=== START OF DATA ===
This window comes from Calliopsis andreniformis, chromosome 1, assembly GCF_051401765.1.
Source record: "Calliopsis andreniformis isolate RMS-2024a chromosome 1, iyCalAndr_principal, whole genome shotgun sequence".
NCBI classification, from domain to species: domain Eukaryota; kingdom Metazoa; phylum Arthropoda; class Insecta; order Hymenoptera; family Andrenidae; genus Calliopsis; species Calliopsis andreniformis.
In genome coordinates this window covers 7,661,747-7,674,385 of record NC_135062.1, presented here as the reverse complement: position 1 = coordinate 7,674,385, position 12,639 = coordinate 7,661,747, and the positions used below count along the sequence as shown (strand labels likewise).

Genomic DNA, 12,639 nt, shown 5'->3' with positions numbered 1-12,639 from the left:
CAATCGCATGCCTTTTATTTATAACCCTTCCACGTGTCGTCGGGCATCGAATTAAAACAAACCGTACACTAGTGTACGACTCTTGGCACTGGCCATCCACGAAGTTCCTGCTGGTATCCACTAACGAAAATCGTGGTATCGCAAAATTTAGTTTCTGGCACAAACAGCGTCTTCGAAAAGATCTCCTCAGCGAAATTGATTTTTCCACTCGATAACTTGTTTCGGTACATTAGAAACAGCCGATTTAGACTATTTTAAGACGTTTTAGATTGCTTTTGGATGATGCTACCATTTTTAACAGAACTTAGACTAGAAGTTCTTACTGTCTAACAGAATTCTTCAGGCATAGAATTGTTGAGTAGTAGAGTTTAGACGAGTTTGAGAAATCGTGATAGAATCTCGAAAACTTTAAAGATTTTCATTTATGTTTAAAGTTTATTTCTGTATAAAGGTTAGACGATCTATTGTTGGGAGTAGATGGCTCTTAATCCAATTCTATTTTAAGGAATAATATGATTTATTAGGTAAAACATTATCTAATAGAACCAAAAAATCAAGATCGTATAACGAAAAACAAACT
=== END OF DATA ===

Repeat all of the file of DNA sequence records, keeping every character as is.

This window comes from Calliopsis andreniformis, chromosome 1, assembly GCF_051401765.1.
Source record: "Calliopsis andreniformis isolate RMS-2024a chromosome 1, iyCalAndr_principal, whole genome shotgun sequence".
NCBI classification, from domain to species: domain Eukaryota; kingdom Metazoa; phylum Arthropoda; class Insecta; order Hymenoptera; family Andrenidae; genus Calliopsis; species Calliopsis andreniformis.
In genome coordinates this window covers 7,661,747-7,674,385 of record NC_135062.1, presented here as the reverse complement: position 1 = coordinate 7,674,385, position 12,639 = coordinate 7,661,747, and the positions used below count along the sequence as shown (strand labels likewise).

Genomic DNA, 12,639 nt, shown 5'->3' with positions numbered 1-12,639 from the left:
CAATCGCATGCCTTTTATTTATAACCCTTCCACGTGTCGTCGGGCATCGAATTAAAACAAACCGTACACTAGTGTACGACTCTTGGCACTGGCCATCCACGAAGTTCCTGCTGGTATCCACTAACGAAAATCGTGGTATCGCAAAATTTAGTTTCTGGCACAAACAGCGTCTTCGAAAAGATCTCCTCAGCGAAATTGATTTTTCCACTCGATAACTTGTTTCGGTACATTAGAAACAGCCGATTTAGACTATTTTAAGACGTTTTAGATTGCTTTTGGATGATGCTACCATTTTTAACAGAACTTAGACTAGAAGTTCTTACTGTCTAACAGAATTCTTCAGGCATAGAATTGTTGAGTAGTAGAGTTTAGACGAGTTTGAGAAATCGTGATAGAATCTCGAAAACTTTAAAGATTTTCATTTATGTTTAAAGTTTATTTCTGTATAAAGGTTAGACGATCTATTGTTGGGAGTAGATGGCTCTTAATCCAATTCTATTTTAAGGAATAATATGATTTATTAGGTAAAACATTATCTAATAGAACCAAAAAATCAAGATCGTATAACGAAAAACAAACT